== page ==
This year sees the launch of a new, ambitious art fair, CODE, located in the heart of Copenhagen, one of the world’s most vibrant and forward-looking capitals. Bringing together leading galleries from throughout Europe and North America, as well as an exciting array of international artists, writers, curators and collectors, the event seeks to showcase some of the best contemporary art, from both Scandinavia and the rest of the world. Held at Bella Center, the fair will foster an open dialogue between established and emerging figures within the art world. We speak to CODE curators Ryan Steadman (Brooklyn-based artist, writer, and curator), Mikkel Carl (artist, writer and freelance curator) and Christina Wilson (former gallerist turned art advisor) about the inauguration of the upcoming event and its ethos of making good art accessible to everyone.
A: CODE Art Fair will include events that discuss the cultural and economic forces currently shaping the contemporary art market. What are the most prominent of these forces and how are they shaping the art market?
RS: Well the two biggest economic factors shaping how we see art today are clearly art fairs and the Internet. Both have greatly affected the way galleries and museums are run: everything from show schedules to artists’ processes have been sped up, often to the detriment of everyone involved. But when it comes to the top end of the art economy, it’s still controlled by a small coterie of mega-collectors worldwide. It’s just now they can place their auction bids online from the comfort of their homes.
A: CODE is an entirely new event. How has the process been in creating this fair?
RS: I’ve never curated anything at an art fair before, but so far the process has been fine – pleasant, even. I don’t have anything to do with gallery interaction, but it seems like you guys have wooed some good young galleries.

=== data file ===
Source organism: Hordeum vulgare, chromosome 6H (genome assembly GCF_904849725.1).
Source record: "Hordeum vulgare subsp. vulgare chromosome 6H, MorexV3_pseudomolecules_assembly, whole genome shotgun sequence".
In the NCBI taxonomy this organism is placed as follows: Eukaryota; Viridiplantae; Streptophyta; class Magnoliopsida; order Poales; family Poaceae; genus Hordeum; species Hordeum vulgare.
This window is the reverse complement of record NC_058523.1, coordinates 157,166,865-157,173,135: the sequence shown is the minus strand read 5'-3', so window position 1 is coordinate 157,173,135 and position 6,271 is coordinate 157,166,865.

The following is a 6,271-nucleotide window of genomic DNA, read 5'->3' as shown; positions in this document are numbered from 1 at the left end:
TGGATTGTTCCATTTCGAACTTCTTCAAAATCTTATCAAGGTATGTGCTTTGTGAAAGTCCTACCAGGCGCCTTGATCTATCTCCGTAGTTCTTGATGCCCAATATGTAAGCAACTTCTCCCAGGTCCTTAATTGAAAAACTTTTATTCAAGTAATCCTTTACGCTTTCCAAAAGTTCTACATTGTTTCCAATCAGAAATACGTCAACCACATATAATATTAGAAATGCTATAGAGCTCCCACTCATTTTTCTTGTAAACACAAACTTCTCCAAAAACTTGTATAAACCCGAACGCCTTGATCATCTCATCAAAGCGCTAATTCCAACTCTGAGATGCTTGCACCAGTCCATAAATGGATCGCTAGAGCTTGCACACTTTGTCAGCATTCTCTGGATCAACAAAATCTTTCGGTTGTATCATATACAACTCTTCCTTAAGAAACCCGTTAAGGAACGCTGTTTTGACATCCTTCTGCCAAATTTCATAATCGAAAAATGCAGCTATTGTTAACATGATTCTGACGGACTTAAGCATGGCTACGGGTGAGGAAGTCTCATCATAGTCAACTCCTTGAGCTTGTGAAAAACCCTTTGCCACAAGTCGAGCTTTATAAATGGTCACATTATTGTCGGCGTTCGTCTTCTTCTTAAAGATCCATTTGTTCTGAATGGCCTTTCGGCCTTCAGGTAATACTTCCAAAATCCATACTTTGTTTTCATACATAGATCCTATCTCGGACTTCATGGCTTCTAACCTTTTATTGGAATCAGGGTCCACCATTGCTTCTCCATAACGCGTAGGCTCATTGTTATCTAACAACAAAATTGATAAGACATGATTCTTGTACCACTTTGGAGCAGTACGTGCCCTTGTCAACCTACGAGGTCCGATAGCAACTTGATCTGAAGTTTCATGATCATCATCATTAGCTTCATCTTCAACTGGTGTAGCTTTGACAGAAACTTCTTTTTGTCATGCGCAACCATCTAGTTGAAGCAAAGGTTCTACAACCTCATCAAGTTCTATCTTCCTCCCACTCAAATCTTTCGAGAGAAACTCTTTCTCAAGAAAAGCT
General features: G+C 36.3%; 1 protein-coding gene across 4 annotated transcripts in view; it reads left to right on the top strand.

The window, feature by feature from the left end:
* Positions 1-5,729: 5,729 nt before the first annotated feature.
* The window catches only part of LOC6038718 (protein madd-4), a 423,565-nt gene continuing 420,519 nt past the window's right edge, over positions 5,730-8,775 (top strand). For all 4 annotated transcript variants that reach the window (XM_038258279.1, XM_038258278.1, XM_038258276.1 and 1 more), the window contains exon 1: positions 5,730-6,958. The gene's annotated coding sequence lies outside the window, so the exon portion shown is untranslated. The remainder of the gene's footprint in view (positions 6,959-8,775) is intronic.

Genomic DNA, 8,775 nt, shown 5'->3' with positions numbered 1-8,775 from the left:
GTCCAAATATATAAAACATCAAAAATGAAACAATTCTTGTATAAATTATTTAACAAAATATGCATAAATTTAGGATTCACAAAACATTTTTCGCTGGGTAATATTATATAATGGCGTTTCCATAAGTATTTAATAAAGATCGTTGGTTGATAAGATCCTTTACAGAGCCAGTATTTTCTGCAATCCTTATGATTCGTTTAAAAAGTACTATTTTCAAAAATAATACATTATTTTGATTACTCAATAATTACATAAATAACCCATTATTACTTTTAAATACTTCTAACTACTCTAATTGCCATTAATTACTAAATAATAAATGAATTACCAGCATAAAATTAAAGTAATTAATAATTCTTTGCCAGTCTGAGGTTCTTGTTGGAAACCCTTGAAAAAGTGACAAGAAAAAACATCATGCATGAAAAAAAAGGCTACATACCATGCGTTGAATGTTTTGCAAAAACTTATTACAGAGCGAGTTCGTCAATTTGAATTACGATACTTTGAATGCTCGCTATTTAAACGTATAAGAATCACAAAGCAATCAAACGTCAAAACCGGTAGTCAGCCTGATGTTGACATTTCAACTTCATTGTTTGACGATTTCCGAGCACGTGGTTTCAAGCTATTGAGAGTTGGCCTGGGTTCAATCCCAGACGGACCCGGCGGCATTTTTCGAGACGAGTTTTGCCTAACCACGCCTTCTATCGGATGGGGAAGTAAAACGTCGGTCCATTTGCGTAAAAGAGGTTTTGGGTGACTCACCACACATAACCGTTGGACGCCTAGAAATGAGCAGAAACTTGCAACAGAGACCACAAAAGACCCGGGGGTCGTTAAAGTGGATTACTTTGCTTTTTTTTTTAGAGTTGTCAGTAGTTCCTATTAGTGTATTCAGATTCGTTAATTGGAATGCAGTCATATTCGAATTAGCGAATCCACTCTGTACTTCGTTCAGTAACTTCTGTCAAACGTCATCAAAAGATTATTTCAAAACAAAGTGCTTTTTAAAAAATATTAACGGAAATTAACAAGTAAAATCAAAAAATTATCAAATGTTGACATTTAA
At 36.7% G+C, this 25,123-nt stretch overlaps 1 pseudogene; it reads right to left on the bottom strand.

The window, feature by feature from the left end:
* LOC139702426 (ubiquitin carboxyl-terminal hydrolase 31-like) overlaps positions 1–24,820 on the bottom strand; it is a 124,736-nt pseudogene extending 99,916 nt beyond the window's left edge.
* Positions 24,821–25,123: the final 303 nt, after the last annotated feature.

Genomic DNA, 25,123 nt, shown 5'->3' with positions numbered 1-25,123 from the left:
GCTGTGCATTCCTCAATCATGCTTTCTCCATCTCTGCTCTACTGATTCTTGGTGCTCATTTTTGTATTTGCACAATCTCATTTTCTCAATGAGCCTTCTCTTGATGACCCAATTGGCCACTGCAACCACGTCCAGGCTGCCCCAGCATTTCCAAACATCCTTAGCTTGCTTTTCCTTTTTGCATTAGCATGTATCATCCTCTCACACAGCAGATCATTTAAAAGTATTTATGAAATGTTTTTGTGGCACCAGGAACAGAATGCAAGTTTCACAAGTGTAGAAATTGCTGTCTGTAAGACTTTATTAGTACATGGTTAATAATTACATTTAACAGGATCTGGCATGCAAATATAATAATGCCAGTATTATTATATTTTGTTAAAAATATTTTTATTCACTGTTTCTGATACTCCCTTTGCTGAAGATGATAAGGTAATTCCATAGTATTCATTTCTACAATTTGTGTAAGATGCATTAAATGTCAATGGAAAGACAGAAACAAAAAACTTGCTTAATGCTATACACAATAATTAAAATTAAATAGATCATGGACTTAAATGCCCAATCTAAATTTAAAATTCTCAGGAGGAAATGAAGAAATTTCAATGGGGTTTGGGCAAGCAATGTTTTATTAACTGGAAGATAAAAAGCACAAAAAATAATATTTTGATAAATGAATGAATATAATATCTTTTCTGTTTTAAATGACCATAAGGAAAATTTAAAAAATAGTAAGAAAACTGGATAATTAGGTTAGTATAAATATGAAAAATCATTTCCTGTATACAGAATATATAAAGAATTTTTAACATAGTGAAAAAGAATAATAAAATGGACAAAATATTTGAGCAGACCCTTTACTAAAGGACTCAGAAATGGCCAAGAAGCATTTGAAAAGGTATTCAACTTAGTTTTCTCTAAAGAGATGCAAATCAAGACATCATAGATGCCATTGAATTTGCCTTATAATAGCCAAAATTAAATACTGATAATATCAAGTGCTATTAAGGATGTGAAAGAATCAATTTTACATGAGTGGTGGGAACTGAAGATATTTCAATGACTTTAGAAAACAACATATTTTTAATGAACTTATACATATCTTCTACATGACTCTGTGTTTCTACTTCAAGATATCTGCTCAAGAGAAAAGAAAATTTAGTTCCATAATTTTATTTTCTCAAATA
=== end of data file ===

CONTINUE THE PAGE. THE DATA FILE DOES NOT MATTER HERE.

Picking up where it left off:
MC: Initially I was also brought on to simply curate an individual show. But being the person I am – had you been living in Copenhagen, I’m sure you would have done the same thing Ryan – I couldn’t quite keep my hands from the more deeply organisational structures including the gallery selection process. And it has been a challenge. I mean, I’m first and foremost an artist but suddenly I see the art scene from this new perceptive called CODE Art Fair, and everybody is acting different from what I know. But Christina along with Peter you were first “man” on the ground?
CW:Well, being a former gallerist I’m most familiar with the art fair format, and as an art advisor I still visit fairs around the world. I notice that they all have different strategies and that they communicate about art in very different ways. When we started CODE Art Fair I had a feeling or a vision of how to work with the idea of an international art fair format in a Danish context. I imagined it should be an art fair for curious people, and this has informed my selection of galleries. More generally my role has been to start building relations between gallerists, artists and collectors. I have asked everybody I’ve encountered: “Who would you like to meet? Who would it make sense for you to talk to or potentially work with?” An art fair is about building these meaningful relations. It’s fun and it may seem simple, but it can also be refined much more.
A: Mikkel, your gallery describes you as being interested in the relationship between language and perceptual experience and Ryan you spoke of painting as an “unwritten language” of sorts when you curated Ain’tings. How does the ‘language’ or medium of art affect its audience?